In Luther’s eyes, his opponents believed Scripture to be obscure and unclear (Luther 1997b, 255): the Papists, writes Luther, “adhere to [the interpretation of the Fathers] and believe that in these interpretations they possess something that no one could reject, and claim again and again in order to keep us away from the pure Word that the Scriptures are obscure and make many heretics” (Luther 1997, 1:330).
Interpreting such claims as a rejection of Scripture’s clarity and an attack on its authority, Luther argued vehemently that Scripture was absolutely clear. That is, Luther taught that there could be no obscurity in the text of Scripture itself: any ambiguity or obscurity resulted from surmountable external obstacles—such as sin and imperfect grammatical and historical knowledge (Thompson, 204). To bolster this claim, Luther made several appeals to the purpose of God, the practice of the Fathers, and specific Scriptures.
First, Luther argued that obscurity in Scripture would nullify God’s purposes for giving Scripture. Concerning God’s promises, Luther argues that it is not enough for God to have made a promise, but the nature of His promises must be clear to those to whom they are made (Thompson, 208). Furthermore, Luther argues that God gave all Scripture for the definite purpose of rebuking, reproving, and instructing (2 Tim. 3:16), a purpose that could only be achieved if Scripture was clear:
In a word: if Scripture is obscure or equivocal, why need it have been brought down to us by act of God? Surely we have enough obscurity and uncertainty within ourselves, without our obscurity and uncertainty and darkness being augmented from heaven! And how then shall the apostle’s word stand: “All Scripture is given by inspiration of God, and is profitable for doctrine, for reproof, for correction?” (2 Tim. 3:16). (Luther 2003, 128)
Second, Luther appeals to numerous Scriptures that he believes clearly attest to Scripture’s clarity. In Deuteronomy 17:8, Moses instructs the Israelites to bring their disputes to the priests so that they can be adjudicated in light of the law, “But how could they be settled if the laws were not perfectly clear, and were truly as lights among the people?” (Luther 2003, 125). As seen in this quote, the clarity of Scripture for Luther is partly external, an attribute of the text. It is, however, also a product of an internal work of the Spirit: quoting 1 Corinthians 2:15, Luther argues that through the internal enlightening of the Holy Spirit the individual Christian can judge the opinions and doctrines of man by Scripture; he calls this the internal perspicuity of Scripture (Luther 2003, 124). Internal perspicuity only benefits the individual; the external perspicuity of Scripture by which reasonable demonstrations of its meaning can be made is relevant to the resolution of disputes, as in the case of Deuteronomy 17 (Luther 2003, 125). Elsewhere he appeals to Peter:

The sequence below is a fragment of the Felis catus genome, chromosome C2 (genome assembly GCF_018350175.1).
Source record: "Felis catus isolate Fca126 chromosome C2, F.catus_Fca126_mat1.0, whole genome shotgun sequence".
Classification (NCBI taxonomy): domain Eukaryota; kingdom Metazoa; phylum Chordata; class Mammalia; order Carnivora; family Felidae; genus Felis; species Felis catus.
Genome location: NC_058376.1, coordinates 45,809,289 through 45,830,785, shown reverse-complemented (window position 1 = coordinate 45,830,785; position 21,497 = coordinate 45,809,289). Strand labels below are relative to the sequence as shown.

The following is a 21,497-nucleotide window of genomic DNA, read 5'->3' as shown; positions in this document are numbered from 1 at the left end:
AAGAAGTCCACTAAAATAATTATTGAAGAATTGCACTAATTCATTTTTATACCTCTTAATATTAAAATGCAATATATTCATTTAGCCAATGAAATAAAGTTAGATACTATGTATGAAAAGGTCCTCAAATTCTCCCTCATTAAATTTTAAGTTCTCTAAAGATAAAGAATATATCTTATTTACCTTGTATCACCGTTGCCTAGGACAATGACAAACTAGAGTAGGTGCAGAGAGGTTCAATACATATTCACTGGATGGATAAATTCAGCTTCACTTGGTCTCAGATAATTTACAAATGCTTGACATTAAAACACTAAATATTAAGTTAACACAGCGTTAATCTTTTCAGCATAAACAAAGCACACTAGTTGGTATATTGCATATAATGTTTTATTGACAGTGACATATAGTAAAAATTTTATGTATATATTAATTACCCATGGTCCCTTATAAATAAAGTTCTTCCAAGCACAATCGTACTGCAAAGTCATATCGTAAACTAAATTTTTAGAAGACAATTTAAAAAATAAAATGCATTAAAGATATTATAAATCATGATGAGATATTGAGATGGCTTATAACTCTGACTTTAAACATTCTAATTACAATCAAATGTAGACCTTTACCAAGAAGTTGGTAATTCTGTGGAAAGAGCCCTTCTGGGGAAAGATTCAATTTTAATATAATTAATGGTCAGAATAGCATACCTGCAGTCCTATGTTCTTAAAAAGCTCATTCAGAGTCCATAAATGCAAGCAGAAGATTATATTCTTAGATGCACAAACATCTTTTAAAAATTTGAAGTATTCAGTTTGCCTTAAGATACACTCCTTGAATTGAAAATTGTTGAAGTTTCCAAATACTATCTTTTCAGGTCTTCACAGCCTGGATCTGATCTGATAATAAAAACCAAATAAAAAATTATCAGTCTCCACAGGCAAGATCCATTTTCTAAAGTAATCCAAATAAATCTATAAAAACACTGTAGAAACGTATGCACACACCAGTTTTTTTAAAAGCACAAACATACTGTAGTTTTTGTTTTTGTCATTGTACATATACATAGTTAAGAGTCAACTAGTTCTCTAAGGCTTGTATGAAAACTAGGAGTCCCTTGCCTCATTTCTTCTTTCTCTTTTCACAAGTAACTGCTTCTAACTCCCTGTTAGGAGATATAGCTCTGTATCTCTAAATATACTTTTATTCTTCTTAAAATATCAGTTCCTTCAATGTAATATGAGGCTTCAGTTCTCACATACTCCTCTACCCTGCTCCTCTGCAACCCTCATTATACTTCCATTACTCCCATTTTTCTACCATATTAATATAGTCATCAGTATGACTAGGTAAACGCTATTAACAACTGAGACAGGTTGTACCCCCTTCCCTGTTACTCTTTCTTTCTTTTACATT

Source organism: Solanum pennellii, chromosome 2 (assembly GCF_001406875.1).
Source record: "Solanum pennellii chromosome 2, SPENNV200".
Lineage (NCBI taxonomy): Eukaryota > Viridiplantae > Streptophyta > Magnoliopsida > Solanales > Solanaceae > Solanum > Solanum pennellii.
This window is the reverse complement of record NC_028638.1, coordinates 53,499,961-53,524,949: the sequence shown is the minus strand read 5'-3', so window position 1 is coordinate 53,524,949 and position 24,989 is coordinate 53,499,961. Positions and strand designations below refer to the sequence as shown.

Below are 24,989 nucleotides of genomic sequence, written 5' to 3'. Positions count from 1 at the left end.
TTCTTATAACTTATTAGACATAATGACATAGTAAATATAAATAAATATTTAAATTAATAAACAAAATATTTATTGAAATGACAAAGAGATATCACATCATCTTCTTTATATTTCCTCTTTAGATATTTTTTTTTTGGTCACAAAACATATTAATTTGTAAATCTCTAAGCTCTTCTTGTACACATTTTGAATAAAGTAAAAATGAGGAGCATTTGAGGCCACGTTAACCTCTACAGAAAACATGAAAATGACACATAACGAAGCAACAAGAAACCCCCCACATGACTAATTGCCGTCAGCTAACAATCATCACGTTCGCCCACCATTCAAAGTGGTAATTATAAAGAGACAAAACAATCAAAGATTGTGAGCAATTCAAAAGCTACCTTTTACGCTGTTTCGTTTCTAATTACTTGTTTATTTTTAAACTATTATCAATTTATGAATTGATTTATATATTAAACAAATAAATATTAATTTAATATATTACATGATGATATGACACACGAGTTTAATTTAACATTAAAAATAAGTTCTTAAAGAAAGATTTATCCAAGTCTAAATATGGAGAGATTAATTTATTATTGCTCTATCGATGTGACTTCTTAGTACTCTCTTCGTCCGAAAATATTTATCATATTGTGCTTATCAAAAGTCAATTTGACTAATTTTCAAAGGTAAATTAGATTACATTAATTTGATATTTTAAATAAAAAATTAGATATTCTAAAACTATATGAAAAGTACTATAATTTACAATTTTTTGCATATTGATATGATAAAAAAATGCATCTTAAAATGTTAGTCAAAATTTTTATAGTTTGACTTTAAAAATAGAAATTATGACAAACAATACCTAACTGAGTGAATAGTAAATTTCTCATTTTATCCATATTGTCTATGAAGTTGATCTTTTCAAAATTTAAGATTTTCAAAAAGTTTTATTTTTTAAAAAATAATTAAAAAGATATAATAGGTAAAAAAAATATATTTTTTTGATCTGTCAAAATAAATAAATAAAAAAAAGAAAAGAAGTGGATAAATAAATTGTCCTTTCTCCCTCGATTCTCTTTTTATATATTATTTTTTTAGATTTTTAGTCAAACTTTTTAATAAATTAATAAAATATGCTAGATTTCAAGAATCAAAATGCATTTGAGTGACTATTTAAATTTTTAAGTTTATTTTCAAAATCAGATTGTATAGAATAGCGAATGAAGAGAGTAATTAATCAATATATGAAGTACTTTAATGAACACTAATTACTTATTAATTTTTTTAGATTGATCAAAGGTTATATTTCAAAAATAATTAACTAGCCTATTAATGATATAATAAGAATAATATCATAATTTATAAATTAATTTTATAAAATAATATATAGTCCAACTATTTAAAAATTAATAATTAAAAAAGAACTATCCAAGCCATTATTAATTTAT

St. Peter also says in 2 Peter 1:19: “And we have the word of prophecy made more sure; whereunto ye do well that ye take heed, as unto a lamp shining in a dark place, until the day dawns, and the day-star arise in your hearts.” Does not St. Peter here agree nicely with Isaiah as to God’s Word and the dawn of the morning? And when St. Peter says that the Word alone is a light that shines in a dark place, does he not clearly show that there is only darkness where God’s Word is absent? (Luther 1997, 1:337)
In these ways, Luther argues that the words of Scripture are clear and therefore, with the internal enlightenment of the Spirit, an individual can judge the opinions of men and reason with others over Scripture’s meaning and application.
Works Cited———. 1997. Sermons by Martin Luther: Volume 1; Sermons on Gospel Texts for Advent, Christmas, and Epiphany. Edited by John Nicholas Lenker. Vol. 1. AGES Bible Software.
———. 1997b. “Dr. Martin Luther’s Answer to the Superchristian, Superspiritual, Superlearned Book of Goat Emser of Leipzig.” In ibid.
Thompson, Mark. 2004. A Sure Ground on Which to Stand. Carlisle; Paternoster.
———. 2003. The Bondage of the Will. Edited by J. I Packer and O. R Johnston. Fleming H. Revell.